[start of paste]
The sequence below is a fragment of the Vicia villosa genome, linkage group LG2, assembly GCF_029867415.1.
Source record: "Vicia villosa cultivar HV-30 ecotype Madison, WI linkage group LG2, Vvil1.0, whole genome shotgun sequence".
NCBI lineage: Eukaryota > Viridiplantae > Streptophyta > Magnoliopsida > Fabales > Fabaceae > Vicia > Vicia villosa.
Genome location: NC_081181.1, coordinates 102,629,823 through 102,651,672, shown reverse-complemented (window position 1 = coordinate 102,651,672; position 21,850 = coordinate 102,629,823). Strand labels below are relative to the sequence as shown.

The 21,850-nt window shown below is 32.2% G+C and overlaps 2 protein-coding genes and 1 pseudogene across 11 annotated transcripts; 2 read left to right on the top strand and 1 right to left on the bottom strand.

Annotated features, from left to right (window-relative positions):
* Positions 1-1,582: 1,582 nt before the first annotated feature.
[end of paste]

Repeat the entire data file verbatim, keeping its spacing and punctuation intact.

The sequence below is a fragment of the Vicia villosa genome, linkage group LG2, assembly GCF_029867415.1.
Source record: "Vicia villosa cultivar HV-30 ecotype Madison, WI linkage group LG2, Vvil1.0, whole genome shotgun sequence".
NCBI lineage: Eukaryota > Viridiplantae > Streptophyta > Magnoliopsida > Fabales > Fabaceae > Vicia > Vicia villosa.
Genome location: NC_081181.1, coordinates 102,629,823 through 102,651,672, shown reverse-complemented (window position 1 = coordinate 102,651,672; position 21,850 = coordinate 102,629,823). Strand labels below are relative to the sequence as shown.

The 21,850-nt window shown below is 32.2% G+C and overlaps 2 protein-coding genes and 1 pseudogene across 11 annotated transcripts; 2 read left to right on the top strand and 1 right to left on the bottom strand.

Annotated features, from left to right (window-relative positions):
* Positions 1-1,582: 1,582 nt before the first annotated feature.